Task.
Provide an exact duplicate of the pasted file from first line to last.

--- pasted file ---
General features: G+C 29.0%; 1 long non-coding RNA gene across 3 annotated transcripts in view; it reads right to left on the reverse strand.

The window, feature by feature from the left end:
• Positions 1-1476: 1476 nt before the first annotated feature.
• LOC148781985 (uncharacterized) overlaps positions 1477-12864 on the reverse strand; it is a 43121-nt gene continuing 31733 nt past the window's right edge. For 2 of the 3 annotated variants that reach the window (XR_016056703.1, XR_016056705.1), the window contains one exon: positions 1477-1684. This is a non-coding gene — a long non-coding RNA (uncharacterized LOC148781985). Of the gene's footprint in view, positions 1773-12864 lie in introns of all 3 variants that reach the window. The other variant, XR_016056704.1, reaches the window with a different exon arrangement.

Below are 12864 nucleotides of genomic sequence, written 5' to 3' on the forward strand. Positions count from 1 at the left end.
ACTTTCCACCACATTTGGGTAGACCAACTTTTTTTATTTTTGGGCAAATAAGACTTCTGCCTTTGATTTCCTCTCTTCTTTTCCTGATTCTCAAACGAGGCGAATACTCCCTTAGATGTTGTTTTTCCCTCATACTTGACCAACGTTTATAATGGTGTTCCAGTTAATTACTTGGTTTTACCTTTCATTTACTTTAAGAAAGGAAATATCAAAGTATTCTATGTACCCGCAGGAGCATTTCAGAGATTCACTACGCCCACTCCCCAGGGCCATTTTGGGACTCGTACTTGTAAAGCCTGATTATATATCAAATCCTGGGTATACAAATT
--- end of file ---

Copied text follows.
General features: G+C 29.0%; 1 long non-coding RNA gene across 3 annotated transcripts in view; it reads right to left on the reverse strand.

The window, feature by feature from the left end:
• Positions 1-1476: 1476 nt before the first annotated feature.
• LOC148781985 (uncharacterized) overlaps positions 1477-12864 on the reverse strand; it is a 43121-nt gene continuing 31733 nt past the window's right edge. For 2 of the 3 annotated variants that reach the window (XR_016056703.1, XR_016056705.1), the window contains one exon: positions 1477-1684. This is a non-coding gene — a long non-coding RNA (uncharacterized LOC148781985). Of the gene's footprint in view, positions 1773-12864 lie in introns of all 3 variants that reach the window. The other variant, XR_016056704.1, reaches the window with a different exon arrangement.

Below are 12864 nucleotides of genomic sequence, written 5' to 3' on the forward strand. Positions count from 1 at the left end.
ACTTTCCACCACATTTGGGTAGACCAACTTTTTTTATTTTTGGGCAAATAAGACTTCTGCCTTTGATTTCCTCTCTTCTTTTCCTGATTCTCAAACGAGGCGAATACTCCCTTAGATGTTGTTTTTCCCTCATACTTGACCAACGTTTATAATGGTGTTCCAGTTAATTACTTGGTTTTACCTTTCATTTACTTTAAGAAAGGAAATATCAAAGTATTCTATGTACCCGCAGGAGCATTTCAGAGATTCACTACGCCCACTCCCCAGGGCCATTTTGGGACTCGTACTTGTAAAGCCTGATTATATATCAAATCCTGGGTATACAAATT